The following is a guest post by Sharon McKinley, Senior Music Cataloger.
Old sheet music can be brittle. The pages are often dissected and bound into volumes by previous owners. Sometimes a piece is simply missing pages. With all that, do you ever wonder how Library of Congress catalogers can identify a piece? I did too.
Recently I had occasion to deal with a mystery score entitled Telemaque. Hmm, no composer. Looks like we’re missing the title page. There are a bunch of Telemaques and his relatives (such as Telemaco) in the Library of Congress catalog. Cool, I can run downstairs and look….oops, nope. Seems a lot of people wrote works about this character (he stars in the Odyssey), among them Gluck, Scarlatti, and Campra. Mine is not among them.
More research ensues. Hmm, here are two publications of a nice ballet in WorldCat.org with a title that looks hopeful: Ouverture et airs du ballet de Telemaque. My item starts with”Ouverture de Telemaque.” Could it be? How to identify it further…ah, there are two editions at Harvard. Can I get away with taking a research junket to Cambridge? Not likely. Next best thing: Music Library Association colleagues. I email a photograph (no flash!) of the first page to Beth Iseminger, Music and Media Catalog Librarian at the Loeb Music Library. She sends it on to Andrea Cawelti, Ward Music Cataloger at Harvard’s Houghton Library, who compares my publication to her two, and Eureka! An orphan has been identified. The work is “Télémaque dans l’ile de Calypso,” by a fellow named Krasinsky. We can’t be sure which edition it is, since only the missing title page differentiates the two. But now we know what it is, and it’s proudly cataloged under the correct composer. Professional contacts and the wonders of technology have solved a problem that would have been daunting not so very long ago. And…now you know how it’s done.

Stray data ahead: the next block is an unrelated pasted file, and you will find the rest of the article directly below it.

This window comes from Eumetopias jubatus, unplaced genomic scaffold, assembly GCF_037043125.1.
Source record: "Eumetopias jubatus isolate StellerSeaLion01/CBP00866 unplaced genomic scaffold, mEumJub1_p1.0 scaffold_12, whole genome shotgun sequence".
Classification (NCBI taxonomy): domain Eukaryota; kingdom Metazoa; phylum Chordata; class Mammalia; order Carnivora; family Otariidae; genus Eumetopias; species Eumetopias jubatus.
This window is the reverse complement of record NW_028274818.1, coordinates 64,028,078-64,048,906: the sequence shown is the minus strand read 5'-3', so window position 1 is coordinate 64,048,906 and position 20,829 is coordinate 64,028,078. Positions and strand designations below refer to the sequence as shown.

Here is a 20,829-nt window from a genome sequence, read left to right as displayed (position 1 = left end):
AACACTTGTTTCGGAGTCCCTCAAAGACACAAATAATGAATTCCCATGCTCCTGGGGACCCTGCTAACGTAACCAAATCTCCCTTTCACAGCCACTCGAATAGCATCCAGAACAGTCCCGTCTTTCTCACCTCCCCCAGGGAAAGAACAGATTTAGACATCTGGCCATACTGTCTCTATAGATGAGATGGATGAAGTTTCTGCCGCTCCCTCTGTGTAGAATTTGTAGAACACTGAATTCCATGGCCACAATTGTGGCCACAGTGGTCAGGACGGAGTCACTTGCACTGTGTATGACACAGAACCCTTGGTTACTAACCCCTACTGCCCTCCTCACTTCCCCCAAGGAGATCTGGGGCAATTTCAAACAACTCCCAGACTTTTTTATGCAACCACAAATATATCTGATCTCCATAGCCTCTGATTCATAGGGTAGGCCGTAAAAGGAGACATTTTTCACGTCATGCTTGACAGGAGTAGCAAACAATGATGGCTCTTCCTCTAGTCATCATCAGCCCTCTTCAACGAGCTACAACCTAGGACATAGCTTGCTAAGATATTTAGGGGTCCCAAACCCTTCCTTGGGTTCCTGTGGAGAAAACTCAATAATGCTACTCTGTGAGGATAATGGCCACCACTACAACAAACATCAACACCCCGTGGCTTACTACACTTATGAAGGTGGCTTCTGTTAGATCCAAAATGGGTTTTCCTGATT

Ah, the thrill of the hunt! Thanks for describing for the uninitiated how fun and satisfying cataloging can be!
Congratulations! What a triumph! So many times something like this would have gone unidentified. Bravo to you.
How fun and rewarding. Thanks for sharing your success story.
For years I admired the cadenza to the Mozart 4th violin concerto used by David Oistrakh and since I play the concerto myself wanted to use it in lieu of the default standard Joachim cadenza. I was led astray by an early recording with attributed the cadenza to Oistrakh himself – he did a couple of minor modifications. Finally I learned that is was really by a 19th century composer named Adam. [I still haven’t sorted out which Adam it was…the more famous Adolphe who wrote “Giselle” or a couple others active at the time. Attempts to find a printed version in normal commercial channels failed. As I live near Washington, DC, I inquired at the Library of Congress. They had it in an old edition, long out of print edited by Hans Sitt. So I went to the library to see it. The edition was from 1905, acquired the next year by the library and apparently never check out by anyone in the interim. I was permitted to make a photocopy (it was in the public domain) which I have also given to several other violinists. Mystery solved.
Hooray for colleagues who help with tricky music identification! And that goes for the authoress of this item who has helped me with a tune or two.